Is low dose CT the key to better identifying heart disease risk?

por John R. Fischer, Senior Reporter | October 31, 2019
Cardiology CT Stroke X-Ray
Performing a low-dose CT scan may better
help determine who is at risk of coronary
heart disease
Performing a low-dose CT scan as an additional test may help identify patients at risk of a heart attack.

That’s what researchers plan to determine in a study that will involve more than 90,000 patients at the Intermountain Healthcare Heart Institute in Utah. The aim of the Intermountain Coronary Calcium study (CorCal study) is to find and alert patients at high risk of developing coronary heart disease before they suffer a heart event.

"Low-dose CT produces a coronary artery calcium score that has been validated to predict future risk of a heart attack better than any other imaging modality," Dr. J. Brent Muhlestein, principal investigator of the study and co-director of cardiovascular research at the Intermountain Healthcare, told HCB News. "It is fast and easy, taking less than five minutes to perform the entire test. It is non-invasive and does not require even an IV to be placed. It has very low dose radiation, about the same amount as a single mammogram, and it is very inexpensive."
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American Heart Association guidelines focus on testing cholesterol levels using a lipid panel blood test, with the findings combined with other information to calculate an atherosclerotic cardiovascular disease risk score, which indicates how likely a person is to develop heart disease in the next 10 years. Researchers use this as guidance for prescribing appropriate prevention treatments.

The study will assess how effective this strategy is by selecting one group of patients to receive just a lipid panel test, while another group will receive it along with a CT heart scan to determine the build-up of calcium levels within the arteries. The presence of coronary calcium is a sign of build-up in atherosclerotic plaque in the arteries of the heart and brain, and is associated with an increased risk of a heart attack or stroke in the future.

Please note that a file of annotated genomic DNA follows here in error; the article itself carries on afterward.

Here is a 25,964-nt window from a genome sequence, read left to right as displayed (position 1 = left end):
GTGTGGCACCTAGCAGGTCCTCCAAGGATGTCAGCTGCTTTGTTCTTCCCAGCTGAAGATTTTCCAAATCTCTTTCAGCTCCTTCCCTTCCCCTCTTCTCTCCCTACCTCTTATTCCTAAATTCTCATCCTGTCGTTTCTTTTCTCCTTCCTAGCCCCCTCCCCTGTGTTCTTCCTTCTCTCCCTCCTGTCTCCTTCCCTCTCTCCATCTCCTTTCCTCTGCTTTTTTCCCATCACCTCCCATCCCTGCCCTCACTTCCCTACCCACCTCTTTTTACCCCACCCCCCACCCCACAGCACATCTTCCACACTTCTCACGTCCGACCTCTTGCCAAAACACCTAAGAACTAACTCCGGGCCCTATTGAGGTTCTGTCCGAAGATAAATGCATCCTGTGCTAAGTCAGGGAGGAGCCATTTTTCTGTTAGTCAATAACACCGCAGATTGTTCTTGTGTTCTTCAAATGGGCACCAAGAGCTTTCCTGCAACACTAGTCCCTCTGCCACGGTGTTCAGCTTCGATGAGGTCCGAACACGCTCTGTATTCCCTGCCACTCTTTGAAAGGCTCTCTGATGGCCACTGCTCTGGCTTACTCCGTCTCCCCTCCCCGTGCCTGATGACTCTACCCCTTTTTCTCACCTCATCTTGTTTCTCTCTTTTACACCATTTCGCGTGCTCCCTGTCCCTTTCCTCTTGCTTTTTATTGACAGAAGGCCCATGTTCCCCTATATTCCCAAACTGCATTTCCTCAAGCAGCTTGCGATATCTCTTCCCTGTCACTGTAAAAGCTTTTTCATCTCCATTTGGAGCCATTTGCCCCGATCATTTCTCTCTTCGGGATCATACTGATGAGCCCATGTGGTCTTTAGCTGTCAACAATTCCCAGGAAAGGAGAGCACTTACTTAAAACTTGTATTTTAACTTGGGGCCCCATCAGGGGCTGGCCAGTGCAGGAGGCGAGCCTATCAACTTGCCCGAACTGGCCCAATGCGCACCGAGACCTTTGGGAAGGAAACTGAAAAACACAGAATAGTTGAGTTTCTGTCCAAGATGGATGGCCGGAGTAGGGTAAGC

Participants will be between the ages of 50 and 85 years old, not be on statins at the time of the study, and have no history of diabetes or vascular disease of the heart. Outcomes of death, heart attack or stroke will be monitored by serially querying the Intermountain Healthcare electronic health record and the National Death Index. In addition, subjects will be contacted three months after initial enrollment and recommendations and then every year thereafter to respond to short questionnaires about adherence to study recommendations and reasons for non-adherence.

"The cost of a CT coronary artery calcium scan is really quite low and only needs to be done once," said Muhlestein. "Presently insurance doesn't cover the cost of the scan because a study like CorCal that will determine its true efficacy has not yet been accomplished. If the primary aims of this study are met, and if adding a CT coronary artery calcium scan to a lipid panel really does provide a better way to screen and treat patients to prevent future heart complications, it is expected that insurance companies will begin cover the cost."

Registration will take place online, with researchers reaching out to potential enrollees via email or mail. Intermountain Healthcare’s EMR system will be used to identify patients who meet the study criteria. Researchers may contact primary care physicians to recommend if a patient should begin taking statins and/or asprin to prevent potential future heart events, if deemed necessary based on their findings during the study.

Funding for the study was provided through a donation and funding by Utah businessman Dell Loy Hansen who will announce the launch of the study with the researchers.

The study is scheduled to run until March 2023.

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